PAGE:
Originally from Long Island, New York, Groody developed an interest in cooking at a young age from his father and enrolled at the Culinary Institute of America in Hyde Park, NY.
After graduating from the CIA, Groody gained experience working with some of the most talented chefs in the United States. New York City chefs such as Jean-George Vongerichten at Restaurant Lafayette, John Doughrety at the Waldorf Astoria, and Daniel Boulud at Le Cirque helped Groody learn the art of food.
"One of my best memories is when I was in New York. It was when I was with Jean-George. We did a dinner right after Salvador Dali passed away, and there is a cookbook where all of his artwork is matched with recipes, so we did a dinner cooking out of that and just did really fun food. We did salmon that was shaped like a snail and foie gras that looked like a bloodshot eyeball, it was pretty intense," Groody said.
Groody's next set of learning experiences came in California's Napa Valley -- specifically, St. Helena -- where he worked as a Sous Chef at Meadowwood Resort. It was there that he mastered the pairing of wine and food -- and, importantly, realized that incorporating fresh produce into dishes was a key component in bringing out flavors. Through the popularity of the produce markets in California and the influences of persons like Alice Waters, world famous for using fresh, primarily organic produce, Groody began to form his cooking style.
His greatest inspiration, however, comes from Ben Barker, the award-winning Executive Chef and co-owner of Magnolia Grill in Durham, with whom Groody cooked after leaving California.
"Ben was the one who introduced me to the produce farmers in North Carolina. He's really personable and I've learned a lot from him. . .we have very similar cooking styles."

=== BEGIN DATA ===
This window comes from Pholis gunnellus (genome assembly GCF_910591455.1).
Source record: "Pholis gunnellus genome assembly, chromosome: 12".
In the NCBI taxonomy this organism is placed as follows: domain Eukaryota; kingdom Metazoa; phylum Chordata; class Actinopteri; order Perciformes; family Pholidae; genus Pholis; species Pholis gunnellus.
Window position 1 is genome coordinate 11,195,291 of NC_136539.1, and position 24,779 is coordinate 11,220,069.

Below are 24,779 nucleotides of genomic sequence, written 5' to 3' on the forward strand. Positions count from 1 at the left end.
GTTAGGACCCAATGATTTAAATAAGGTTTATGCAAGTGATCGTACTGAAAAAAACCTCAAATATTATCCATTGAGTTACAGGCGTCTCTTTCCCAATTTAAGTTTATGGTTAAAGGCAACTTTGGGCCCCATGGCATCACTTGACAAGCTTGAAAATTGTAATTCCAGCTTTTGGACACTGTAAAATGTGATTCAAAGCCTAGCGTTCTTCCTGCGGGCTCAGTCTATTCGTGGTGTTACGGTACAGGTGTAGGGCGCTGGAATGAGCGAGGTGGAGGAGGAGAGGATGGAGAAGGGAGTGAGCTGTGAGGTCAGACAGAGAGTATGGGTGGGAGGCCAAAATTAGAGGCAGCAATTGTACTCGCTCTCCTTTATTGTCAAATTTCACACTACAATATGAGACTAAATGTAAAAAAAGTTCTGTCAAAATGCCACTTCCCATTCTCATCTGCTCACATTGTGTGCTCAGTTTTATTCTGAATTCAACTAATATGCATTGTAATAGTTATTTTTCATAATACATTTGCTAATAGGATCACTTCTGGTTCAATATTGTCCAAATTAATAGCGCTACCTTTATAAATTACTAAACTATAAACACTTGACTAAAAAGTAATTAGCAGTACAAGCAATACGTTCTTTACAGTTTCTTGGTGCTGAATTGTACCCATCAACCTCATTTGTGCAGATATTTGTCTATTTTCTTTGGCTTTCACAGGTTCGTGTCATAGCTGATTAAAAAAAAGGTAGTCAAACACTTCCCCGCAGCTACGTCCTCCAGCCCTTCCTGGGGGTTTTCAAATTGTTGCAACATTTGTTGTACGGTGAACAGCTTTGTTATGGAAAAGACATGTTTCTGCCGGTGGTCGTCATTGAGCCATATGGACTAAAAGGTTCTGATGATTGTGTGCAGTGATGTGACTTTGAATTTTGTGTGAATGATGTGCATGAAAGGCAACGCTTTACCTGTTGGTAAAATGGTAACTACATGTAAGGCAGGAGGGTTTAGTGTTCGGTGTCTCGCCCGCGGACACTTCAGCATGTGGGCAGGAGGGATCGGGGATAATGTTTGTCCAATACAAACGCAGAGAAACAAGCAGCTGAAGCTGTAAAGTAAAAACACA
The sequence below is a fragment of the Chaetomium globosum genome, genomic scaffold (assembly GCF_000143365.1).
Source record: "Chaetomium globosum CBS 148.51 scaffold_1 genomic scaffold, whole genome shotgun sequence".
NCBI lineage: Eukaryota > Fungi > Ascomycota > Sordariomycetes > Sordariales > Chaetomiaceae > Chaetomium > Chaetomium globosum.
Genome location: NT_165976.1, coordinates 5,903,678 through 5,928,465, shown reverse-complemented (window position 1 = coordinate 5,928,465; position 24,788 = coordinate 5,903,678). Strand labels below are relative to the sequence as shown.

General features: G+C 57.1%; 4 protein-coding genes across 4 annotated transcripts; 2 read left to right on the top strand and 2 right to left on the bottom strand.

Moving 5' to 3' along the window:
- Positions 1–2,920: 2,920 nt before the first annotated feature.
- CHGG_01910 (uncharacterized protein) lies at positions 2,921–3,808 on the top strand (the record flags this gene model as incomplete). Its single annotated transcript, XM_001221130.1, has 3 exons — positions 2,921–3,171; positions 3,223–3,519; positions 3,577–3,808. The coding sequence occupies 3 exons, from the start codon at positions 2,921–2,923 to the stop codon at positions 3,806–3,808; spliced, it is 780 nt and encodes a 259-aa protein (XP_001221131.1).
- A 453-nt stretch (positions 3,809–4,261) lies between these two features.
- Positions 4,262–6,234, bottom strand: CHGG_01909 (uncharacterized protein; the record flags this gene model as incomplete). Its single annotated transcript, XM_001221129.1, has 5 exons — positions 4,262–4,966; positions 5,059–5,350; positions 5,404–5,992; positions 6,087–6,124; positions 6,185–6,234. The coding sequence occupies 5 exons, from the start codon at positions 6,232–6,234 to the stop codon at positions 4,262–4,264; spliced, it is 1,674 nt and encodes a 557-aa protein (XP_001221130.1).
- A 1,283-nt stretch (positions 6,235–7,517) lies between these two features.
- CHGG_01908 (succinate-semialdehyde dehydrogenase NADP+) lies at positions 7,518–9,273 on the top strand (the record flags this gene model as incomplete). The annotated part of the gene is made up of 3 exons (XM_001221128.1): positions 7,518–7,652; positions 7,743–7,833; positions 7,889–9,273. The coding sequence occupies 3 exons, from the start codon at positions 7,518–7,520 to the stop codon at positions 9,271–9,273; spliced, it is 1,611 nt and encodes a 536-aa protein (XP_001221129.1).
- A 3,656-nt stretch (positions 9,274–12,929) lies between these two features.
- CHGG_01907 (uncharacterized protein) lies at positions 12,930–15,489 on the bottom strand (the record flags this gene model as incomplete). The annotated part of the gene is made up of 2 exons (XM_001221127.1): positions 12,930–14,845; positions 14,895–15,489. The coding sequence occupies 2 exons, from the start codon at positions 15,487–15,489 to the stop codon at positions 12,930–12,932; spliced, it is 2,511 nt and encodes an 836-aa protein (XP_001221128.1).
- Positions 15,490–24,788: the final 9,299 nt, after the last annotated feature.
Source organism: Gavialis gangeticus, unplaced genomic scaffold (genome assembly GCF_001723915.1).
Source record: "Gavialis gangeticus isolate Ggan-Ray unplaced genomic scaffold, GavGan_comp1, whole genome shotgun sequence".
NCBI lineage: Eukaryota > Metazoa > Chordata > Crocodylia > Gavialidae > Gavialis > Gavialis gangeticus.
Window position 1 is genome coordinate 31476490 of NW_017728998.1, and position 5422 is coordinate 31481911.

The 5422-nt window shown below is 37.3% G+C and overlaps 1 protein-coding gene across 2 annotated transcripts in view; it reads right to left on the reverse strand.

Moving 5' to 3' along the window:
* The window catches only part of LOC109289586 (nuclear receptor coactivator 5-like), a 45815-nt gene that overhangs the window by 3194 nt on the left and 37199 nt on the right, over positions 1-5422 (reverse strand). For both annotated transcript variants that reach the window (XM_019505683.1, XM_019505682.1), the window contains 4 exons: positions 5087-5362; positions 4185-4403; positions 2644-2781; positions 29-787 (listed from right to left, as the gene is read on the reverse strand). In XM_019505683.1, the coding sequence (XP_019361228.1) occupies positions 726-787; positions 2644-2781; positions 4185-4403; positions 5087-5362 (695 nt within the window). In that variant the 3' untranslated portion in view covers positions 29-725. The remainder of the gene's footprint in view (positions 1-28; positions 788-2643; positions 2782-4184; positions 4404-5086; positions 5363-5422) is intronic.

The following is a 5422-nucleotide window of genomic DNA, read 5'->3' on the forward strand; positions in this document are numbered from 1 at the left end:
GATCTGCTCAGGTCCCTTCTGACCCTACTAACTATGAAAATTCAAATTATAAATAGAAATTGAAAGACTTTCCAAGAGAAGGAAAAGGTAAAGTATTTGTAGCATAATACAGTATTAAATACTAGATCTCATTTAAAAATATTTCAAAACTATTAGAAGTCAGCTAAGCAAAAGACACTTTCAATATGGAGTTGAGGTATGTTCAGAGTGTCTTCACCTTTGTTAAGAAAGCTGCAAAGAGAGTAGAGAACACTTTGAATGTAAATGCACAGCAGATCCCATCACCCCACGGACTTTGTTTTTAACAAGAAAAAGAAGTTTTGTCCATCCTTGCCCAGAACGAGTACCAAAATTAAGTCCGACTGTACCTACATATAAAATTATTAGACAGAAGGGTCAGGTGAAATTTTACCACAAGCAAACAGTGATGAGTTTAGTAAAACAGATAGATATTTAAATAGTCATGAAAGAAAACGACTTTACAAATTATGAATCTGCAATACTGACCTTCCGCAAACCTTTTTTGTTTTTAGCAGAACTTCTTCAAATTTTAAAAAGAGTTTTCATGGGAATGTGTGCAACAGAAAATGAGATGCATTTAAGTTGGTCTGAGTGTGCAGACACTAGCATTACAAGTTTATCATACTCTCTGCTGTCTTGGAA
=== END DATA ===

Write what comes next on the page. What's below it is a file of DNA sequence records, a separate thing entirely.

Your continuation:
Groody brought his talent to Sonoma in 1999 and has been making his mark on Charlotte since.
"I am happy where I am...before I came to North Carolina, I had heard that Charlotte was rapidly growing and since I've been here, a lot more restaurants with known chefs are popping up."
Groody acquires about 90 percent of the restaurant's produce through Matthews Community Farmers' Market and the Charlotte Regional Farmers' Market.
"Cooking with fresh, organic produce is what gives you the full taste. It's not always about presentation, but about layering flavors, and if you put the two together, organic and non-organic, there is a difference."
Outside of the demands of the restaurant kitchen, Groody spends his time with his wife and his three children.
"When I cook at home I like to keep it simple. I like to grill and cook things that my son can help me with." Risotto is among one of Groody's favorites.
His six-year-old daughter, who was diagnosed with juvenile diabetes when she was just 16 months old, is the inspiration for a cookbook Groody is developing focusing on the dietetic needs of those with the illness.
In addition to the book, as well as Groody's involvement with the Juvenile Diabetes Association, Sonoma holds an annual dinner to raise money for the cause. This year the dinner is October 17 at 6pm. Ticket cost is $175 per person, which includes a five-course meal.